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The looting in South Sudan will severely hinder efforts to help the 863,000 people who have fled their homes and the 3.7 million vulnerable people who are in desperate need of food. (Geoffrey York/The Globe and Mail)
The looting in South Sudan will severely hinder efforts to help the 863,000 people who have fled their homes and the 3.7 million vulnerable people who are in desperate need of food. (Geoffrey York/The Globe and Mail)

South Sudan looting shocks UN Add to ...

The remains of a vast aid operation are scattered across the barren ground. Hundreds of empty cans and boxes are strewn in front of looted warehouses, where even the canvas walls have been chopped away and stolen.

The looting was organized and systematic, and it went on for days. Thousands of people – from soldiers and rebels to ordinary civilians – piled their booty into donkey carts and trucks, witnesses say. They stole 1,700 tonnes of food, intended for 100,000 of the poorest people in the country.

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There were gasps of shock from officials of the United Nations World Food Program (WFP) on Friday when they visited the looted warehouses in Malakal, one of the hardest-hit towns in the fighting that has devastated South Sudan since mid-December.

Some said it was the worst looting they had ever seen. Others said it had become “a wasteland.” The warehouses were financed by countries such as Canada, which donated $31-million to the WFP for South Sudan aid programs last year.

Since the crisis began, the WFP has lost 4,400 tonnes of food in a dozen looting attacks – some of which continued this week despite a ceasefire. The looting will hinder the world’s efforts to help the 863,000 South Sudanese who have fled their homes and the 3.7 million vulnerable people who desperately need food aid. The WFP now considers that South Sudan is a “level three” emergency – the highest level, and one of only three such emergencies in the world today, along with Syria and the Central African Republic.

But the looting is just one of the signs of devastation in the eerily empty streets of Malakal, capital of Upper Nile state, which has repeatedly changed hands as rebels and soldiers fought for control of the town in January.

Entire markets in the town have been destroyed and abandoned. Normally bustling commercial streets are lifeless. Hundreds of ordinary homes, made of mud and thatched roofs, have been burned to the ground. Shops that escaped the looting are shuttered and deserted. Aside from soldiers, most residents have fled and there are no vehicles except military trucks and tanks. It has the feel of a war-ravaged ghost town.

New satellite images by a U.S.-based monitoring group, the Satellite Sentinel Project, suggest that at least 210 thatched huts were burned to the ground in one quarter of Malakal alone. “Almost every dwelling within the quarter was burned, leaving behind just charred earth,” said a report by the satellite project, which was co-founded by Hollywood actor George Clooney. It suggested that the massive destruction could be evidence of war crimes.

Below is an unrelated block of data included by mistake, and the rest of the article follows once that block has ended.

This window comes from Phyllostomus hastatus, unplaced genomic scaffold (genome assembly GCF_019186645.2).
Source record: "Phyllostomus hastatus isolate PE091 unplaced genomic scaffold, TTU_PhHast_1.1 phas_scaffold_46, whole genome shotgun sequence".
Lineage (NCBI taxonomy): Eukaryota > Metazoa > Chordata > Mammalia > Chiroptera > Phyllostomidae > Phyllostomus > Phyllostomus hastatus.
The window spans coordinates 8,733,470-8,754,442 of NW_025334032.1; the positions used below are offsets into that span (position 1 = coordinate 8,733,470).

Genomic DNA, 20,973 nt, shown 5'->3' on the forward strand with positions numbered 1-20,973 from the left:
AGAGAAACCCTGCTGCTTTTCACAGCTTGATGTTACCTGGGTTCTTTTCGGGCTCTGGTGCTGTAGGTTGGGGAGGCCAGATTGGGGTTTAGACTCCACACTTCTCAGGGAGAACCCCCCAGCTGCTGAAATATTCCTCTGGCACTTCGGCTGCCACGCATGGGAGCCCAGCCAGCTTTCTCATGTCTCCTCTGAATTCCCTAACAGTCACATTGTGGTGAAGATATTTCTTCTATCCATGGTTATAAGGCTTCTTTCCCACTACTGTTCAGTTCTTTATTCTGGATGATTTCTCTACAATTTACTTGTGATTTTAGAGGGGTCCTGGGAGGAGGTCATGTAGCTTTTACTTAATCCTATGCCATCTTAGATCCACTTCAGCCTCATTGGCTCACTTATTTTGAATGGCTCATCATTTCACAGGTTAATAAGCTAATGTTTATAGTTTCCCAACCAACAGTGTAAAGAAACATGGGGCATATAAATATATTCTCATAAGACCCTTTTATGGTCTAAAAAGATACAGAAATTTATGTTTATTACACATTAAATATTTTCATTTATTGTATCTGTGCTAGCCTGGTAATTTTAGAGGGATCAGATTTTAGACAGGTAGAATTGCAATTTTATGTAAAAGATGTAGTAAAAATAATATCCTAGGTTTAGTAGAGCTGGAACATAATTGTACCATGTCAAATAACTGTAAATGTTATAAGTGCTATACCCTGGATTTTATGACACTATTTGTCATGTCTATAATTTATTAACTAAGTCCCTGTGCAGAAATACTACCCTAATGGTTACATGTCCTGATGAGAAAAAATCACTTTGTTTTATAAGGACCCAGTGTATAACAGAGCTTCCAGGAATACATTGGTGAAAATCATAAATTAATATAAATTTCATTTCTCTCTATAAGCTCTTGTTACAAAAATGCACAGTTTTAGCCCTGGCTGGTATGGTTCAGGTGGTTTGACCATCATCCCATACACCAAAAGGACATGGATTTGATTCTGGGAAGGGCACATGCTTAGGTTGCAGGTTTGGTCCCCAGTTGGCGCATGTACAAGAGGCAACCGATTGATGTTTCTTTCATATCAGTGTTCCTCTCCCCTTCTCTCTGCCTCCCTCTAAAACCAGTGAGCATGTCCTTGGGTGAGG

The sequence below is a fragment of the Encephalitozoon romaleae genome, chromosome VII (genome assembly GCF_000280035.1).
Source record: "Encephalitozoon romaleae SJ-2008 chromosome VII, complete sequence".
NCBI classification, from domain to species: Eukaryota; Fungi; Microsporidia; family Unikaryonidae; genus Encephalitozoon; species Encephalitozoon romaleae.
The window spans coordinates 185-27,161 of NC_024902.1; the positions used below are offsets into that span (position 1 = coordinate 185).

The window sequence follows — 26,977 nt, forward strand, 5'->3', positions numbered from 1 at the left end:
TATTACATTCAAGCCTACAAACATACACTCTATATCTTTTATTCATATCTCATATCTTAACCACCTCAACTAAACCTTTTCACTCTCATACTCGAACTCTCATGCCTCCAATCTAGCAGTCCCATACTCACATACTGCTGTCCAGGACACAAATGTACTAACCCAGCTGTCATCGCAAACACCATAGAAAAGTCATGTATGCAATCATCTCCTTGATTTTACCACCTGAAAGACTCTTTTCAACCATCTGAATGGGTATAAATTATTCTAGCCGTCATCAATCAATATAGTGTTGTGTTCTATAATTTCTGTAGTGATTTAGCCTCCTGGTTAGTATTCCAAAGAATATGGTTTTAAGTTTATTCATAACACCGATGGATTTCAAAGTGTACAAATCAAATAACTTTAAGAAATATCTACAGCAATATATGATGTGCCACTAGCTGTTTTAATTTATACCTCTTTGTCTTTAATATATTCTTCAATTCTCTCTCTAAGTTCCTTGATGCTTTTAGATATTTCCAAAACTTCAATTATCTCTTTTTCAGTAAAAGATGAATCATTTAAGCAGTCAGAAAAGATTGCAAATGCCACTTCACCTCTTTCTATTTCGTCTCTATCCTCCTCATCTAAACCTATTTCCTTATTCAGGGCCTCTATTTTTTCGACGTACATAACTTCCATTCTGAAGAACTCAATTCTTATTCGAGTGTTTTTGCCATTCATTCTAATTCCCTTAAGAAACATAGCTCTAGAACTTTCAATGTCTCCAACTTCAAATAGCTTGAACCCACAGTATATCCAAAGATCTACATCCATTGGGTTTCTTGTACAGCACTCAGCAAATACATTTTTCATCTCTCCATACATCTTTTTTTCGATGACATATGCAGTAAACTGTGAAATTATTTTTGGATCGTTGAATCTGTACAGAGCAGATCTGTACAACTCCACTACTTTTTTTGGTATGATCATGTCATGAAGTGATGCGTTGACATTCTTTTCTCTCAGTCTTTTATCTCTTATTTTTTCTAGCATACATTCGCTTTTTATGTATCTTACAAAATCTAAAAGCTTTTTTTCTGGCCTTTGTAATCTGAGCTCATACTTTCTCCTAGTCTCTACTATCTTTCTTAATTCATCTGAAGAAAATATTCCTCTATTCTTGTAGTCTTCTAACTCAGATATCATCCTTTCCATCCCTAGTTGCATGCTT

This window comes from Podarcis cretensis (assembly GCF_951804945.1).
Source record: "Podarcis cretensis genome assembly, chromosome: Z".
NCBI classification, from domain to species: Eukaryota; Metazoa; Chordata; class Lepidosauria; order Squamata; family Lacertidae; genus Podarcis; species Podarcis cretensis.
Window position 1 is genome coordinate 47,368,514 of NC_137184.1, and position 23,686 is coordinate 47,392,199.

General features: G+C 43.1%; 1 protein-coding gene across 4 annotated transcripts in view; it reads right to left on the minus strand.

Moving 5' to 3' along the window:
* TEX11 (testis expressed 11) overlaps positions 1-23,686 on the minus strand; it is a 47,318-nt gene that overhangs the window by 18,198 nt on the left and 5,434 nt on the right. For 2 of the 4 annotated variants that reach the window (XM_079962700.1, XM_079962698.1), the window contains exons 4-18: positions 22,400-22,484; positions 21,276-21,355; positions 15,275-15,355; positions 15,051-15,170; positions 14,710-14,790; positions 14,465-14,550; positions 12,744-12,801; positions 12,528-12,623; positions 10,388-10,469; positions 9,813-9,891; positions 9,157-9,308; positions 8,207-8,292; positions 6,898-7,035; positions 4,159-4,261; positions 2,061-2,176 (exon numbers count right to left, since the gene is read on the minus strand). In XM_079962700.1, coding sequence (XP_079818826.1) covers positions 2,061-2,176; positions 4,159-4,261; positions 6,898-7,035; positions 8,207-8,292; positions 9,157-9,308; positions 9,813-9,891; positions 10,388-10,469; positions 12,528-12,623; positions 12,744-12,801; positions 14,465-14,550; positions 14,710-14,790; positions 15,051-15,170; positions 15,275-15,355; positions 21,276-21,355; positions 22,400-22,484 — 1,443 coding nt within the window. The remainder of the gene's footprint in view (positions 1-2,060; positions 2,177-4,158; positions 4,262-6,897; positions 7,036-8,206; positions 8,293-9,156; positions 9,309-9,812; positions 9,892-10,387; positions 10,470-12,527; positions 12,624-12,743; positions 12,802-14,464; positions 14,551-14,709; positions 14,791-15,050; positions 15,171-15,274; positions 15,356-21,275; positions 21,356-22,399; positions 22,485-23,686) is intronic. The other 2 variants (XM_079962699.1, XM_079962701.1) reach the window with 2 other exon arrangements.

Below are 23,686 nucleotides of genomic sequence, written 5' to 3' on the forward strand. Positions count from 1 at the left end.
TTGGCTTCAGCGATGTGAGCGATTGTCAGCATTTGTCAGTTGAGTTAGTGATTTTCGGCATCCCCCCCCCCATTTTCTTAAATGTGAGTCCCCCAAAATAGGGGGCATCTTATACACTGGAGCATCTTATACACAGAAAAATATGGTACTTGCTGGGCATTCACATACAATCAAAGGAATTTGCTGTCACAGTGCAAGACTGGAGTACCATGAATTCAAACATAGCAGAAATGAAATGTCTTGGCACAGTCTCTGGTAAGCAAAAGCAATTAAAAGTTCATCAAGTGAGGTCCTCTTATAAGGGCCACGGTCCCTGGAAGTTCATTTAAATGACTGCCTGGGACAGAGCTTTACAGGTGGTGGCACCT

Survivors confirm the horrors of the attacks. “There was destruction, killings and looting, and 13-year-old girls were raped and then killed,” said Vito Mario, a 35-year-old South Sudanese oil technician who took refuge at a UN military base on the outskirts of the town.

“All of our property was taken. I’ve lost everything – my home and everything – and I have to begin again. I saw the dead bodies of my neighbour and his wife and two children. It was terrible, it’s something you cannot believe.”

In total, nearly 28,000 people are sheltering at the UN military base on the edge of the city. Thousands more are sleeping in the compound of the town’s main hospital, and many tens of thousands have fled across the White Nile River in small boats and canoes, swelling the population of isolated villages on the far bank.

One such village is Wawshuluk, a sprawling collection of thatched huts across the river from Malakal but often inaccessible because there is no bridge. The killing and looting in Malakal has forced so many people to seek protection in this remote village that nobody has a clue of its current population. Estimates range from 40,000 to 75,000 but everyone admits they are guessing. After the fighting began, the village did not receive any food aid until a WFP helicopter finally landed on Friday, bringing emergency rations of energy biscuits for the first time.

James Othow Aba said he escaped Malakal’s fighting by squeezing into a small boat with nine family members and crossing the White Nile to reach the village. “The current was very fast and some boats sank,” he said. In one notorious case in mid-January, about 200 people drowned on an overloaded ferry that sank as it left Malakal during the military clashes.

The desperation of most people in Malakal has reached such proportions that many are sympathetic with those who looted the UN warehouses. “They were hungry,” shrugged Mr. Mario.

Valerie Guarnieri, regional director for the WFP in Eastern and Central Africa, said the looting of the warehouses will “really slow us down” in the first part of this year. In future, she said, the WFP will reduce the number of its warehouses, putting food in only 30 to 40 main hubs – instead of 97 sites as it did last year – to reduce the risk of looting in conflict zones.

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